According to the Centers for Disease Control, approximately 90 percent of American adults are so sedentary they could almost be reclassified as statues (1). It should therefore come as no surprise that obesity has increased by almost 70 percent in the past 10 years (12% to 20%). Nearly 60 percent of all adults in this country are overweight, and the percentage of obese children has doubled since the 1980's. In addition to higher risk for heart disease and various types of cancer, obesity raises the risk of diabetes 10 times for men and 20 times for women (2).
Unfortunately, being overweight is merely the tip of the iceberg when it comes to body composition concerns. Sedentary adults typically add 10 pounds of bodyweight every decade during the midlife years. However, this unfavorable weight change results from a 5-pound loss of muscle and a 15-pound gain in fat. In other words, what appears to be a 10-pound weight problem is actually a 20-pound body composition problem (3).
In addition to adversely affecting personal appearance and physical performance, the reduction in muscle tissue is largely responsible for metabolic slow-down. The 5-pound per decade muscle loss is closely associated with a 5-percent per decade decrease in resting metabolic rate (4).
Even people who don't increase their food intake experience creeping obesity, because calories previously used to maintain more muscle tissue are now placed in fat storage areas of the body.
Most Americans know that they are adding fat, but few realize that they are losing muscle. What's more, they don't understand that muscle loss is a major factor in fat gain. If they did, they wouldn't place such a strong emphasis on dieting. With one out of every two adults presently following a low-calorie diet plan, we need a major teaching effort from health and fitness professionals to remedy this situation.
Although dieting can reduce fat, it cannot replace muscle to solve the primary body composition problem. In fact, low-calorie diets actually result in muscle loss, which accounts for approximately 25 percent of the total weight lost (5).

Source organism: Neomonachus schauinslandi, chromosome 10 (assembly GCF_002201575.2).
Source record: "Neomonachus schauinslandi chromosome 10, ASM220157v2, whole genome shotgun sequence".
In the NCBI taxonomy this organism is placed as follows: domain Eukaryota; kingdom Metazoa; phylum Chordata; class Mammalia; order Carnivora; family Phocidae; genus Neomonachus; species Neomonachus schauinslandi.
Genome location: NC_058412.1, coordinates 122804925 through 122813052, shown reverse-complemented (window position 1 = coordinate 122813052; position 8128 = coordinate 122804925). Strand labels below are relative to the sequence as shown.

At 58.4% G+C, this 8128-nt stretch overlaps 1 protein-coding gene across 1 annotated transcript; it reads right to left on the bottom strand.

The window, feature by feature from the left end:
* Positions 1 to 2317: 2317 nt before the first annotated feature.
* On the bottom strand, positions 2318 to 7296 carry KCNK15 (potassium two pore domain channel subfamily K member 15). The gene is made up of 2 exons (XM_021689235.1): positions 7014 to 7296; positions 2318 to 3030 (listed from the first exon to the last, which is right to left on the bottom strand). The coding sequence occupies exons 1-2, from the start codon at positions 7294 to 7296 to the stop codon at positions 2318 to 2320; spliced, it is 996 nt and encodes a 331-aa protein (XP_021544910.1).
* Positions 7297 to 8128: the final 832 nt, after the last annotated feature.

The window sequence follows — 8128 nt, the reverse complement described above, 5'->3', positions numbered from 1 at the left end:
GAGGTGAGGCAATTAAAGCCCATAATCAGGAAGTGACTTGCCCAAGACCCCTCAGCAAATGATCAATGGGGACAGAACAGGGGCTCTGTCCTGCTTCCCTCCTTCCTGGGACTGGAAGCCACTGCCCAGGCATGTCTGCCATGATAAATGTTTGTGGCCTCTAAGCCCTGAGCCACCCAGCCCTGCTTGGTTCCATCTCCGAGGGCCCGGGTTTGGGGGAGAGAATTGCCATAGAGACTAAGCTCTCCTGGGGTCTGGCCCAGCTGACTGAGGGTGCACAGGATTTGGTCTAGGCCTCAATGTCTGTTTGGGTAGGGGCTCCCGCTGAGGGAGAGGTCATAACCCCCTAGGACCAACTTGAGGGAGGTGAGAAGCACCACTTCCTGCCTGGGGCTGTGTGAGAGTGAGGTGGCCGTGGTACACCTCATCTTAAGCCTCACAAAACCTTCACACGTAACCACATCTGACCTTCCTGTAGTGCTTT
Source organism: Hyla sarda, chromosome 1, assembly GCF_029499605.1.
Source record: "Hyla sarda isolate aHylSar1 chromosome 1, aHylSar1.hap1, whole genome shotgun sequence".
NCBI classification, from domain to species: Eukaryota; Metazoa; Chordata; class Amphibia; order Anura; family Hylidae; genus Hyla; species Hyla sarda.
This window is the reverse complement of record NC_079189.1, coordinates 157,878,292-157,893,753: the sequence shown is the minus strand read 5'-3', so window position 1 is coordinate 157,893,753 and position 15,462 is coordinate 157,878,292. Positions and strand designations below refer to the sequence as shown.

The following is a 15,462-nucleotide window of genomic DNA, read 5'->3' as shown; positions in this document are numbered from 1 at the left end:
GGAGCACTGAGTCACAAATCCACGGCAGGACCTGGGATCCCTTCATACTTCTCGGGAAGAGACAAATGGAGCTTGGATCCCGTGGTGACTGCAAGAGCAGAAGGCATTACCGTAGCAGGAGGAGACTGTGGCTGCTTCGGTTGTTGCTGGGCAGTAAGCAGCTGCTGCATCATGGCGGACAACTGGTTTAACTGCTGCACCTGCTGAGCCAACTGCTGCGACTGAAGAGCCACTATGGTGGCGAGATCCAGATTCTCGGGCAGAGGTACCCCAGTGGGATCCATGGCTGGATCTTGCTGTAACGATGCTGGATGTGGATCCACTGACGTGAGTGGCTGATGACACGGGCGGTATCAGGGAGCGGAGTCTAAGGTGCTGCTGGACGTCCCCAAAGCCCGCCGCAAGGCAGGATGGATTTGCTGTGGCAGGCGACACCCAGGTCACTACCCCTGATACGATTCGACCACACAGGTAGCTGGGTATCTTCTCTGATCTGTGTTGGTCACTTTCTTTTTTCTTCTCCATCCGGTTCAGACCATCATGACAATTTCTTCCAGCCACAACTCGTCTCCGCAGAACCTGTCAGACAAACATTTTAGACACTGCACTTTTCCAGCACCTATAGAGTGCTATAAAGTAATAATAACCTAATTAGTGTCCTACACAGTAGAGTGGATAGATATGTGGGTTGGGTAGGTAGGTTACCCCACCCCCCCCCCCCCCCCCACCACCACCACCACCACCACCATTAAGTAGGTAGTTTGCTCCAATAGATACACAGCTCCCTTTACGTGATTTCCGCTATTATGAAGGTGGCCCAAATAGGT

Fortunately, more overweight adults are complementing their diet plan with aerobic activity (usually walking) that burns additional calories and enhances cardiovascular fitness. While this combined program of diet and endurance exercise attenuates muscle loss, it does not add muscle or increase resting metabolic rate.
The missing component, of course, is strength training which does replace muscle tissue and recharge resting metabolism. Studies show that 25 minutes of standard strength training, two or three days a week, can increase previously inactive adults' muscle mass by about three pounds in two to three months of training (6,7,8,9). What's more, research reveals that three pounds of new muscle tissue increases resting metabolism by 6 to 8 percent, which represents an additional 100 to 120 calories per day (8,9).
Health Benefits of Strength Training
Strength training is the best means for attaining and maintaining a desirable body composition, as well as for developing a high level of musculoskeletal fitness. However, there are many other health-related reasons for performing regular resistance exercise. Consider the following medical benefits associated with sensible strength training.